AAF P Studies Retail Health Clinics, Releases Evaluative Criteria n response to the rapid proliferation of retail-based health clinics, a special AAFP Board of Directors workgroup has released a set of “Desired attributes for Retail Health Clinics.” The workgroup was established in response to Resolution 212 of the 2005 Congress of Delegates and is led by President-elect Dr Rick Kellerman of Kansas. Currently, the strategy at the national and state levels is to provide each chapter and member the most accurate information about the clinics, to promote family medicine as the “medical home,” and to encourage the clinics to operate in accordance with the workgroup’s desirable criteria. Numerous clinics have opened across North Carolina recently, including several in Raleigh and Charlotte; and more are expected. These developments have been discussed at length within NCAFP’s Professional Services and Governmental Affairs councils, as well as at the Board level. At this point, the chapter is continuing to evaluate the impact of the clinics and looks favorably on AAFP’s guidance. The criteria released by the workgroup are closely aligned with key Future of Family Medicine (FOFM) goals and are being made available so chapters and member physicians may evaluate the companies and any collaborative opportunities within their service areas. The emerging retail model is seen as the market’s response to number of factors, including consumerism, consumer-directed health plans, and retailing, and that promoting support for the criteria is in the

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best interests of all patients. The five attributes the workgroup identified as desirable are: 1. Scope of Service —Retail clinics must have a well-defined and limited scope of clinical services. 2. Evidence-based Medicine — Clinical services and treatment must be evidence based and quality improvement oriented. 3. Team-based Approach — The clinic should have a formal connection with physician practices in the local community, preferably with family physicians, to provide continuity of care. Other health professionals, such as nurse practitioners, may only operate in accordance with state and local regulations. Ideally, other health professionals should be part of a “team-based” approach, with physician supervision, as prescribed by the Future of Family Medicine report. 4. Referrals — The clinic must have a referral system to physician practices or to other entities appropriate to the patient’s symptoms beyond the clinic’s scope of work. The clinic should encourage all patients to have a “medical home”. 5. Electronic Health Records — The clinic should include an EHR system sufficient to gather and communicate the patient’s information with the family physician’s office, preferably one that is compatible with the Continuity of Care Record supported by AAFP and others.

North Carolina Academy of Family Physicians


Maternal & Child Health Council

SHARED MATERNITY CARE: DO WE DELIVER? By Dr. Shannon Dowler I love taking care of pregnant women. Way back in medical school one of the things that factored into my decision to become a family doctor was my desire to care for women and children throughout the spectrum of their lives. When I was a resident it became abundantly clear that being on Labor and Delivery was deleterious to my health. I would sit rapt with attention, analyzing the tracings on the computer from all 13 labor rooms, watching for decelerations while the other residents were fast asleep in their call rooms. I would pounce on the diagnosis of failure to progress so we could proceed to a “safe” c-section. When I, myself, was four months pregnant I nearly fainted while repairing a third degree tear. Clearly, I was not meant to be in labor and delivery. On the other hand, I looked forward with great anticipation to the prenatal visits in the outpatient clinic. I loved standing by to receive the newborn baby. Well child checks were my favorite type of visit. As I began job hunting, I wanted to find a way to have it all without having to do it all. I found the perfect opportunity right here in Asheville where I could be a provider of “shared maternity care.” Shared care is the division of maternity care between either a family doctor or a midwife and a collaborating community obstetrician. This model is practiced everywhere from England to Australia to Florida. It allows the patient to stay in their “medical home” throughout their pregnancy, whether that is a private practice or a public clinic. Our health department has a unique relationship with the MAHEC OB/FM residency programs in which we provide comprehensive prenatal care and they provide the hospital services. One of our collaborators, Dr. Hytham Imseis, the residency director and senior perinatologist for the MAHEC OB-GYN Residency program, has this to offer, "The key to successful collaborative care is ongoing 2-way communication and mutual trust--the keys to any successful relationship." Our model of shared care in Buncombe County differs slightly from some shared care models in other states in which the patient has one visit with an OB at 18-20 weeks (usually for their ultrasound) and several visits at term. Our model allows me to follow my patients throughout their pregnancies and to provide postpartum care to the mom and the baby after delivery and for subsequent pregnancies. I have a thriving population of young, healthy women and children without the barriers associated with delivering babies. The most significant problem with this model is that the patient will not have continuity at delivery. However, in this world of mega-groups and shared call continuity at delivery often does not happen anyway. The positives are numerous and I will delineate how they have the potential to benefit all parties involved. In our times of outrageous malpractice premiums and decreased hospital privileging, a shared maternity care arrangement can offer family doctors the opportunity to provide full spectrum care without the cost and time associated with deliveries. This model also provides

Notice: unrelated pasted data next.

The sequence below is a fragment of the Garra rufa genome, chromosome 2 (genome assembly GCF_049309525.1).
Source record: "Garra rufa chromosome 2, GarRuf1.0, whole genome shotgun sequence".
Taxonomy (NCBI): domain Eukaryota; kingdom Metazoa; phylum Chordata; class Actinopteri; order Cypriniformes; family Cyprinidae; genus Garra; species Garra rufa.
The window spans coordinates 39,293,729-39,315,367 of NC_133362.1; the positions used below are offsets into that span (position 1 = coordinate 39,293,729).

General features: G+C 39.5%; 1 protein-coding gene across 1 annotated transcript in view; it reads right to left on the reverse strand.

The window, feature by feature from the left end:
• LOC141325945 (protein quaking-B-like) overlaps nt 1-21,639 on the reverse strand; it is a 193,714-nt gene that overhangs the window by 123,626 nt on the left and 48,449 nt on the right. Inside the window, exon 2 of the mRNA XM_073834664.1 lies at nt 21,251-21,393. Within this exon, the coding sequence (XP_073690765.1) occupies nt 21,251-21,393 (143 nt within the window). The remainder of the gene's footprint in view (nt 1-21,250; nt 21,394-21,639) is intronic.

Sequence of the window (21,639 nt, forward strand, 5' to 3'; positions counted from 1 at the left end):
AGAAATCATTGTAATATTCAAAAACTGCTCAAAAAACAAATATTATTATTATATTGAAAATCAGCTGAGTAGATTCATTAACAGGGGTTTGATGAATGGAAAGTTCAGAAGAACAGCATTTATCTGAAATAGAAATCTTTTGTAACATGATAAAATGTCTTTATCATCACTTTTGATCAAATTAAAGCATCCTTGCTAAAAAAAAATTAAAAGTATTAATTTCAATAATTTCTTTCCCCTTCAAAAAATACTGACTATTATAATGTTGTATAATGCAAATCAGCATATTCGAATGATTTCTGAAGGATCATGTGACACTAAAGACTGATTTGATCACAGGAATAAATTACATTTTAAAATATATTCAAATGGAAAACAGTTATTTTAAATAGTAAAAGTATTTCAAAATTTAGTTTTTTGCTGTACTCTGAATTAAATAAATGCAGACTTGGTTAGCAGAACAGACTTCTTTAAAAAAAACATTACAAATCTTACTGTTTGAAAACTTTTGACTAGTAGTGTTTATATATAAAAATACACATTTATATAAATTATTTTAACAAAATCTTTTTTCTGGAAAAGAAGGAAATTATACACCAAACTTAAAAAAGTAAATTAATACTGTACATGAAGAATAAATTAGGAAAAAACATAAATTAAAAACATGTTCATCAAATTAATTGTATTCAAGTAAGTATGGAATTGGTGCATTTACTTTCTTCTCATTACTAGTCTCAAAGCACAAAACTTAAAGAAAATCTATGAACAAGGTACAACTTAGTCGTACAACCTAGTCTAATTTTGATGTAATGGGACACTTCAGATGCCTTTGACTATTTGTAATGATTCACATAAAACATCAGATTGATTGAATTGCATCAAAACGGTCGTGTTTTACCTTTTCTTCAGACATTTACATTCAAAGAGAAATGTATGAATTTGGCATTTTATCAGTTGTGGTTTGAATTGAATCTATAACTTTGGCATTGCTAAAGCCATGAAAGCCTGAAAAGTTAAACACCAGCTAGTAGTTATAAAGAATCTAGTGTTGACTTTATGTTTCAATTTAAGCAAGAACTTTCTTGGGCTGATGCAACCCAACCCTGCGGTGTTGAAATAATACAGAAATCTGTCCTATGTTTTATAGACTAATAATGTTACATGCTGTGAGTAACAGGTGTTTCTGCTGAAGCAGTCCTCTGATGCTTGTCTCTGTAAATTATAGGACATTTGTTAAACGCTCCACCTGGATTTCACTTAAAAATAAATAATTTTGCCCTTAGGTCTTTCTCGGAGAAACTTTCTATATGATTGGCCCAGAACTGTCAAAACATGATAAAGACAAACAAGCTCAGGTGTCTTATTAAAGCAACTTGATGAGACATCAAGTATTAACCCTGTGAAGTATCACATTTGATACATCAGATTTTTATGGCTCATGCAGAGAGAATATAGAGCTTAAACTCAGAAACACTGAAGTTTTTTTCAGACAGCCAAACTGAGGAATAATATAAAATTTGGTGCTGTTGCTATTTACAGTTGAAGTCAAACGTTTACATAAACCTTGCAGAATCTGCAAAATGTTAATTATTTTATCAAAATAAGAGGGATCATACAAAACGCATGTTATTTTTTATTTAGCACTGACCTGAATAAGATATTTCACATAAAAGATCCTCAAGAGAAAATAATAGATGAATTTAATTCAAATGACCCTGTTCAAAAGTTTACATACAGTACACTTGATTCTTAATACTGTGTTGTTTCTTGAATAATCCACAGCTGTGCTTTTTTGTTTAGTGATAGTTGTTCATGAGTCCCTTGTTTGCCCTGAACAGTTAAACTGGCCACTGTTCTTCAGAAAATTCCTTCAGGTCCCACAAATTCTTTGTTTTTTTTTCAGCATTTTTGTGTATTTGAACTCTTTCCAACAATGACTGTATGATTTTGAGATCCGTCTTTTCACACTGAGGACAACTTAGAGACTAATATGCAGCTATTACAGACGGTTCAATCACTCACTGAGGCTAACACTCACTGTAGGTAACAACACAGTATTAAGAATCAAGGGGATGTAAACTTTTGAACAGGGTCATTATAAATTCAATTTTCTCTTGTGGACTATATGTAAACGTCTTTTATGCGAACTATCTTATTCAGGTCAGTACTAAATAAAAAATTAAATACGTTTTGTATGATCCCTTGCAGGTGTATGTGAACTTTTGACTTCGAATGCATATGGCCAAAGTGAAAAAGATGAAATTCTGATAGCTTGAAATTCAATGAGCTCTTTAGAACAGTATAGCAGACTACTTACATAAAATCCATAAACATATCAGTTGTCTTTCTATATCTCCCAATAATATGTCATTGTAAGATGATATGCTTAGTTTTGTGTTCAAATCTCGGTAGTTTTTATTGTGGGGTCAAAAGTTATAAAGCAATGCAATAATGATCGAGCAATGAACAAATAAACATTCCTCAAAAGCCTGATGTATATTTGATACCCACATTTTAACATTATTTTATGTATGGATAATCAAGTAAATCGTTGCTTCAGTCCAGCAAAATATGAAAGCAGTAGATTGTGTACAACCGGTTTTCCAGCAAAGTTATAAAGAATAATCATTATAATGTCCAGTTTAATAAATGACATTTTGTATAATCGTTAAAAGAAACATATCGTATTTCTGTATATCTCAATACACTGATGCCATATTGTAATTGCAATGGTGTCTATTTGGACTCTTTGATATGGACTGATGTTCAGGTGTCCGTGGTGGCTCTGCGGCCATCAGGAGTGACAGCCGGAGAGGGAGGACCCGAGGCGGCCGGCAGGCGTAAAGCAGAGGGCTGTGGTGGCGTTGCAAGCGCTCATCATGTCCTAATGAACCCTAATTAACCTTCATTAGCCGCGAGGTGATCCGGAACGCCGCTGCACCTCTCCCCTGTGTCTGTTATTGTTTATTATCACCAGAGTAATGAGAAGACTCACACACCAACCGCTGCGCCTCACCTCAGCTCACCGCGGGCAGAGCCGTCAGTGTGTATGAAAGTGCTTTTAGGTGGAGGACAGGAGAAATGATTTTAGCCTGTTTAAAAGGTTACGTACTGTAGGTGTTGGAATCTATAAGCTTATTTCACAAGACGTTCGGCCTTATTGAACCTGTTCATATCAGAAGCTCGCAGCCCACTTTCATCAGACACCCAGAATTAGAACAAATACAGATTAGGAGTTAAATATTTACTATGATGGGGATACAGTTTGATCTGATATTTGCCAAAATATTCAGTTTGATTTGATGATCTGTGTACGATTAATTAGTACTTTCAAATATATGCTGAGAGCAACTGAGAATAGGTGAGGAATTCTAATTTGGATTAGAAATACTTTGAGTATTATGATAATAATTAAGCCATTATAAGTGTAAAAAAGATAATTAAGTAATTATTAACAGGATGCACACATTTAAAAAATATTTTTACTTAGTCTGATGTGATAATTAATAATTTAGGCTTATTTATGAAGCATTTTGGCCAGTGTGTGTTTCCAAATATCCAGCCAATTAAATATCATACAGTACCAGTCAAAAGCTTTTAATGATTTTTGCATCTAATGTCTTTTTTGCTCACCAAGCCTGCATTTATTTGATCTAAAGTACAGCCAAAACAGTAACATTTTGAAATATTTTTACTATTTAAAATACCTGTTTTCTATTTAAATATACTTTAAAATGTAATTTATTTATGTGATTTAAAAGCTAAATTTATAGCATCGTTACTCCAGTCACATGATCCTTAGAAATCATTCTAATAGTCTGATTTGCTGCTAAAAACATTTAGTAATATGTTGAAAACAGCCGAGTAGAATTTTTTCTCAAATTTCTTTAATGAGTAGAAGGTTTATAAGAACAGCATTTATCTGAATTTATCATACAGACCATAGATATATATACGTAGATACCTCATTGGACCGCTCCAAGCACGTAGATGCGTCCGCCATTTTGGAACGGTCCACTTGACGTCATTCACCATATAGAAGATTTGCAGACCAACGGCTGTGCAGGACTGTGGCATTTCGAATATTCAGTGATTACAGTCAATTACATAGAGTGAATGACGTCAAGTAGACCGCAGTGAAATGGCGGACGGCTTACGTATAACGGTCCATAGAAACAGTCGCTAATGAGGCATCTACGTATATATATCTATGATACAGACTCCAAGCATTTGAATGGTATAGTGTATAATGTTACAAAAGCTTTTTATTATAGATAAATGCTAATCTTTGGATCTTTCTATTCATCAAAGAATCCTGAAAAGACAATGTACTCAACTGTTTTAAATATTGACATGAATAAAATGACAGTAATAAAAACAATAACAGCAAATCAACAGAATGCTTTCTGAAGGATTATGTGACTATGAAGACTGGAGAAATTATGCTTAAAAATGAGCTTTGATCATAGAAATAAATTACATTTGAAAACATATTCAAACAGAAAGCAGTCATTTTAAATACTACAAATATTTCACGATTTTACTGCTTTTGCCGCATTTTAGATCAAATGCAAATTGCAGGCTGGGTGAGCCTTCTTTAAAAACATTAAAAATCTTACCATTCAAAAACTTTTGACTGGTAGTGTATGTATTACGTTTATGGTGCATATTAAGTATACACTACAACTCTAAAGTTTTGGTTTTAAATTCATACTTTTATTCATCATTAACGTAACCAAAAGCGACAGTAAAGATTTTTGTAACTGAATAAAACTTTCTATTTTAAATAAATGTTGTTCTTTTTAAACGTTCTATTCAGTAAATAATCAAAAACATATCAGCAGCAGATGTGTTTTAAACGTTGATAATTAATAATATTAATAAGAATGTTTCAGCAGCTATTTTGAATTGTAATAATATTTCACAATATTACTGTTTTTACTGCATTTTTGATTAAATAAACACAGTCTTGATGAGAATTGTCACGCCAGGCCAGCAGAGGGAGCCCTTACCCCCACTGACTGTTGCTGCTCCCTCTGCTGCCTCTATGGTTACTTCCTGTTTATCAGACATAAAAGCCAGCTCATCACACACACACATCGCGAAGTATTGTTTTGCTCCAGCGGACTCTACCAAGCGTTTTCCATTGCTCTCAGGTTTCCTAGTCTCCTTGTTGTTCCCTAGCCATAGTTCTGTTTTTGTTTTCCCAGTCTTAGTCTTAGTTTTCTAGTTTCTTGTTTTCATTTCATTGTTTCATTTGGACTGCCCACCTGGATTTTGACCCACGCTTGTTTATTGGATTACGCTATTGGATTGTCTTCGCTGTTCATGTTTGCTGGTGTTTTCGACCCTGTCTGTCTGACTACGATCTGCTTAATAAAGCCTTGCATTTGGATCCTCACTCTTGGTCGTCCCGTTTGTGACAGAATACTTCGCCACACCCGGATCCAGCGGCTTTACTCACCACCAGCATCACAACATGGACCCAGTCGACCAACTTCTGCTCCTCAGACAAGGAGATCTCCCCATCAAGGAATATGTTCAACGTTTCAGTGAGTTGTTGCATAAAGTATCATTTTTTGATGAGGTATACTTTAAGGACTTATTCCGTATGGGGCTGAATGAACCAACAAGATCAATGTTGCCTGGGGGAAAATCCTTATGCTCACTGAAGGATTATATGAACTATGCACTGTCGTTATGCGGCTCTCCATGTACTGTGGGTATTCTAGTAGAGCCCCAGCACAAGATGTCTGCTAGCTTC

additional delivery experience for the family medicine and OB residents in training without overwhelming their outpatient clinics. When we encounter challenges, this model allows our patients “specialty consultations,” as the perinatologists and obstetricians are always open to our calls and questions. How does this benefit your community obstetrician? They will experience decreased office visits for low paying clients (Medicaid or uninsured), higher reimbursement for the delivery and hospital time, the same cost of liability coverage and more time to pursue high risk patients and gynecology patients in the office. By creating a trusting relationship with your community specialist in which you agree on the standard of care for prenatal patients, you become an extension of them, which is mutually beneficial. How does this benefit your family doctor? It decreases malpractice costs, provides a better quality of life with less call time and hospital time, and an opportunity to provide care to more children and young, healthy patients. While you lose those sleepless nights on L&D (which I know some of you actually like), you gain a population of young women and children that in a clinic full of patients with multiple comorbitities can be priceless. Most importantly, how does this benefit the patient? The patient gets a well-rounded family doctor who will provide long term care for their family, potentially decreased costs of prenatal care and the convenience of staying with their “medical home”. In our community, by coming to the health center, the patients receive their care at a fraction of the cost of a private obstetrics practice. The vast majority of our patients are Medicaid, uninsured and often do not speak English as their first language. Going to an outside provider would be cost prohibitive for many of these patients and likely result in limited prenatal care and possibly worse outcomes. A perennial topic at the Maternal-Child Health Council meetings is the question of how to provide maternity care in a time when the barriers are mounting. This alternative model may be a great way to do this for certain communities. I am not suggesting that family doctors should abandon the delivery room altogether. As we look for ways to find our niche in medicine and to be fulfilled both personally and professionally this is a time when we all need to share our positive experiences with our colleagues in family medicine.